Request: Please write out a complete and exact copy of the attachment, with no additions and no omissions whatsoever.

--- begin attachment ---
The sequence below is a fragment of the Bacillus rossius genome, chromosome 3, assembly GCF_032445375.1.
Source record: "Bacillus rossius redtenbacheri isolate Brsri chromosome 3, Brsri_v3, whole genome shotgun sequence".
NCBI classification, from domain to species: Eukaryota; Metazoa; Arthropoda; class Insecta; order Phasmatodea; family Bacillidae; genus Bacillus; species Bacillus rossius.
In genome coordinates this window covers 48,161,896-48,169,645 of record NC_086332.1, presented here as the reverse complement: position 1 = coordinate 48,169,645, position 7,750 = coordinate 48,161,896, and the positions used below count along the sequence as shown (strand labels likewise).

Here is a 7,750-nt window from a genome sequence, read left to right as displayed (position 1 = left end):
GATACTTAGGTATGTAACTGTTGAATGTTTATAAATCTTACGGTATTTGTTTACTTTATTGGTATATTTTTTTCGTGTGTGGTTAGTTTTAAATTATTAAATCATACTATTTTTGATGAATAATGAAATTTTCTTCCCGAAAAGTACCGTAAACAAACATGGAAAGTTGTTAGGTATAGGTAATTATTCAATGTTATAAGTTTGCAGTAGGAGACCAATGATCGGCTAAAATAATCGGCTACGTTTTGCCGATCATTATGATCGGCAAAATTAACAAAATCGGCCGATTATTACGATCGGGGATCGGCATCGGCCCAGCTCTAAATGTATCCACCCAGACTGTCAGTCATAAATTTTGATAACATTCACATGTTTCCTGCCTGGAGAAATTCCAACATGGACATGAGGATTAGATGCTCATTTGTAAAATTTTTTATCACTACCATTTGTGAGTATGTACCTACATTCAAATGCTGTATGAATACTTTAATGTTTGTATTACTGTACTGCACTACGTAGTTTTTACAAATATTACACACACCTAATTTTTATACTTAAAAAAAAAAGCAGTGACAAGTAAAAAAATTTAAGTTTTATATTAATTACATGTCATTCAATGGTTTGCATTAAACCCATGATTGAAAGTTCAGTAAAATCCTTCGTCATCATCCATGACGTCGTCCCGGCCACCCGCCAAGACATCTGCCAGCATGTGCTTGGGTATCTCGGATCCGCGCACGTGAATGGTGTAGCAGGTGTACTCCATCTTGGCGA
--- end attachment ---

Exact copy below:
The sequence below is a fragment of the Bacillus rossius genome, chromosome 3, assembly GCF_032445375.1.
Source record: "Bacillus rossius redtenbacheri isolate Brsri chromosome 3, Brsri_v3, whole genome shotgun sequence".
NCBI classification, from domain to species: Eukaryota; Metazoa; Arthropoda; class Insecta; order Phasmatodea; family Bacillidae; genus Bacillus; species Bacillus rossius.
In genome coordinates this window covers 48,161,896-48,169,645 of record NC_086332.1, presented here as the reverse complement: position 1 = coordinate 48,169,645, position 7,750 = coordinate 48,161,896, and the positions used below count along the sequence as shown (strand labels likewise).

Here is a 7,750-nt window from a genome sequence, read left to right as displayed (position 1 = left end):
GATACTTAGGTATGTAACTGTTGAATGTTTATAAATCTTACGGTATTTGTTTACTTTATTGGTATATTTTTTTCGTGTGTGGTTAGTTTTAAATTATTAAATCATACTATTTTTGATGAATAATGAAATTTTCTTCCCGAAAAGTACCGTAAACAAACATGGAAAGTTGTTAGGTATAGGTAATTATTCAATGTTATAAGTTTGCAGTAGGAGACCAATGATCGGCTAAAATAATCGGCTACGTTTTGCCGATCATTATGATCGGCAAAATTAACAAAATCGGCCGATTATTACGATCGGGGATCGGCATCGGCCCAGCTCTAAATGTATCCACCCAGACTGTCAGTCATAAATTTTGATAACATTCACATGTTTCCTGCCTGGAGAAATTCCAACATGGACATGAGGATTAGATGCTCATTTGTAAAATTTTTTATCACTACCATTTGTGAGTATGTACCTACATTCAAATGCTGTATGAATACTTTAATGTTTGTATTACTGTACTGCACTACGTAGTTTTTACAAATATTACACACACCTAATTTTTATACTTAAAAAAAAAAGCAGTGACAAGTAAAAAAATTTAAGTTTTATATTAATTACATGTCATTCAATGGTTTGCATTAAACCCATGATTGAAAGTTCAGTAAAATCCTTCGTCATCATCCATGACGTCGTCCCGGCCACCCGCCAAGACATCTGCCAGCATGTGCTTGGGTATCTCGGATCCGCGCACGTGAATGGTGTAGCAGGTGTACTCCATCTTGGCGA